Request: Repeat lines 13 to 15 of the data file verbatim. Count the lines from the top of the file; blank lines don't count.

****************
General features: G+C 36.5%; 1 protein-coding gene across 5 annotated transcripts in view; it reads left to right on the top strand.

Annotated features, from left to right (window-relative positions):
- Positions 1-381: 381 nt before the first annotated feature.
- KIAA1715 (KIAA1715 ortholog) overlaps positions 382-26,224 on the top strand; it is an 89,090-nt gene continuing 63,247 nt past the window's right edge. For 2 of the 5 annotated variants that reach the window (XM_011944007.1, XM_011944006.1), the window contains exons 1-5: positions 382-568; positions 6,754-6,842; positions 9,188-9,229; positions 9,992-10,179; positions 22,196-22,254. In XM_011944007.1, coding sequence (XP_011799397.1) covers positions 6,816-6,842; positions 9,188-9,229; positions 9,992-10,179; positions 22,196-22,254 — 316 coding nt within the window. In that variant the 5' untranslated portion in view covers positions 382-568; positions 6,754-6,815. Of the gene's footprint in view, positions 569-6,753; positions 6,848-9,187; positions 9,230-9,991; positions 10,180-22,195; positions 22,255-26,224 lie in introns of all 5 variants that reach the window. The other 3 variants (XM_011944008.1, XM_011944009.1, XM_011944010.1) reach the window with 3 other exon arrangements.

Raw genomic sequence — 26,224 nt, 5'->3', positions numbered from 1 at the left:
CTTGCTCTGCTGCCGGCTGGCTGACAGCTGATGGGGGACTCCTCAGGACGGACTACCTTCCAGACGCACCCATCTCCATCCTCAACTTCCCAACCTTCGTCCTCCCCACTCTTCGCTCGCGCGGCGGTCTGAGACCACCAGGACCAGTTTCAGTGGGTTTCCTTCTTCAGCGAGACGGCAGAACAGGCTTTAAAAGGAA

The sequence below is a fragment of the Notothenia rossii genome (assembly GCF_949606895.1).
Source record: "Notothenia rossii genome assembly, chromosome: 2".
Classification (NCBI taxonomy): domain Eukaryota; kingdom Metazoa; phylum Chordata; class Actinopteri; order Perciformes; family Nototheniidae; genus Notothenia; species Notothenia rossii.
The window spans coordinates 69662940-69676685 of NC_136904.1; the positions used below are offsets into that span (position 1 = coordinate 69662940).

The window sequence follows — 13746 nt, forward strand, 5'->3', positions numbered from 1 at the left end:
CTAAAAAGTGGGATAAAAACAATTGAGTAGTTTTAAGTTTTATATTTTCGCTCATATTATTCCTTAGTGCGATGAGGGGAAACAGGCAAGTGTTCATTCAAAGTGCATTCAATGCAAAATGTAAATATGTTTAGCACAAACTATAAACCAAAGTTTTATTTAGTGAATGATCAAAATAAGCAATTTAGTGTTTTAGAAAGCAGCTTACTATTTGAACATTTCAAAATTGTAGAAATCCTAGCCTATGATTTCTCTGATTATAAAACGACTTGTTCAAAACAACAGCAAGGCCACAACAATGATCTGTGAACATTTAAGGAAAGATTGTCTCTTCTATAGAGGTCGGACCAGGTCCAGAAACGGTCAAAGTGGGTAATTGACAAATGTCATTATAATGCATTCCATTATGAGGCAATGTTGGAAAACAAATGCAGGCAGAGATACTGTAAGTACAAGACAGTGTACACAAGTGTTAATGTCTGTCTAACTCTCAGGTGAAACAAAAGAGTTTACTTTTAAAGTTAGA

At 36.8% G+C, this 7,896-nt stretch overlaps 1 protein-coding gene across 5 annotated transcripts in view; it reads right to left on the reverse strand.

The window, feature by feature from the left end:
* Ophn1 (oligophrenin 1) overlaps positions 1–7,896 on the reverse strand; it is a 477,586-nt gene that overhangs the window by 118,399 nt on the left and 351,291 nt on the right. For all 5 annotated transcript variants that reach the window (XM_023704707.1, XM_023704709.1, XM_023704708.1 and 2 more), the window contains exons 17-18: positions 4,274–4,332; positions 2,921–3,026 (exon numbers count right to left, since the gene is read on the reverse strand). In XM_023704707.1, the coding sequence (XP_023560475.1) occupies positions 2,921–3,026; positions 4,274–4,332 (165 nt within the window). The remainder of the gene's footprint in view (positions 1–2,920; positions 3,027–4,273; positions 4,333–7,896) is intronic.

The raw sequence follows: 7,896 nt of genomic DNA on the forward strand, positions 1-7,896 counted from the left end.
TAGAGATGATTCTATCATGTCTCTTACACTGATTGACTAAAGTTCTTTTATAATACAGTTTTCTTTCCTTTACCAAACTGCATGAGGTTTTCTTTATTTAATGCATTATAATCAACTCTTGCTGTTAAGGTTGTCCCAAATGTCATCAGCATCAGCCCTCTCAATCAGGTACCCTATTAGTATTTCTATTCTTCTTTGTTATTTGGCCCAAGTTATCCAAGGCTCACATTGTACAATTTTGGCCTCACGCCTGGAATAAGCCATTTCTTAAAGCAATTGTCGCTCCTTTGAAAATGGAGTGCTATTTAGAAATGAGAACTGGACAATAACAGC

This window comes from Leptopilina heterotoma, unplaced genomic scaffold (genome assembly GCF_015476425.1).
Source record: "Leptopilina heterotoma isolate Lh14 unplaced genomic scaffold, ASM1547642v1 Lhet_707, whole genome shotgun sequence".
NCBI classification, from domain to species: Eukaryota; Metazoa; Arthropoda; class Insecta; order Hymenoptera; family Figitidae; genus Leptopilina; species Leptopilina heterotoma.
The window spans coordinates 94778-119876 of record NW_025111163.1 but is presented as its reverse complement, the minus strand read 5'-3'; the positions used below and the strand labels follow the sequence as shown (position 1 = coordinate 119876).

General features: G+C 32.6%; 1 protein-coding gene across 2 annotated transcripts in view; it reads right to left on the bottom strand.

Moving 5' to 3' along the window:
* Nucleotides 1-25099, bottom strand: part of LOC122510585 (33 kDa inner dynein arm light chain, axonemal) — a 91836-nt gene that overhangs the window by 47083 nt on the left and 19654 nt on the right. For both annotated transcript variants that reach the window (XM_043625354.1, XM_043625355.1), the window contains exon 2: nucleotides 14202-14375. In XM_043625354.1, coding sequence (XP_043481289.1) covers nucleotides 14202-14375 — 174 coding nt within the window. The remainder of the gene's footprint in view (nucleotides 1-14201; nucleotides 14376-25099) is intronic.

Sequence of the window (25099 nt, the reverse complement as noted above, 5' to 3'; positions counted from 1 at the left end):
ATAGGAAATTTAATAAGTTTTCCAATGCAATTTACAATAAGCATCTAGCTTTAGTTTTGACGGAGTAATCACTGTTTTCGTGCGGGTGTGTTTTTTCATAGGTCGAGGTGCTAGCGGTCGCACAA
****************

At 36.8% G+C, this 7,896-nt stretch overlaps 1 protein-coding gene across 5 annotated transcripts in view; it reads right to left on the reverse strand.

The window, feature by feature from the left end:
* Ophn1 (oligophrenin 1) overlaps positions 1–7,896 on the reverse strand; it is a 477,586-nt gene that overhangs the window by 118,399 nt on the left and 351,291 nt on the right. For all 5 annotated transcript variants that reach the window (XM_023704707.1, XM_023704709.1, XM_023704708.1 and 2 more), the window contains exons 17-18: positions 4,274–4,332; positions 2,921–3,026 (exon numbers count right to left, since the gene is read on the reverse strand). In XM_023704707.1, the coding sequence (XP_023560475.1) occupies positions 2,921–3,026; positions 4,274–4,332 (165 nt within the window). The remainder of the gene's footprint in view (positions 1–2,920; positions 3,027–4,273; positions 4,333–7,896) is intronic.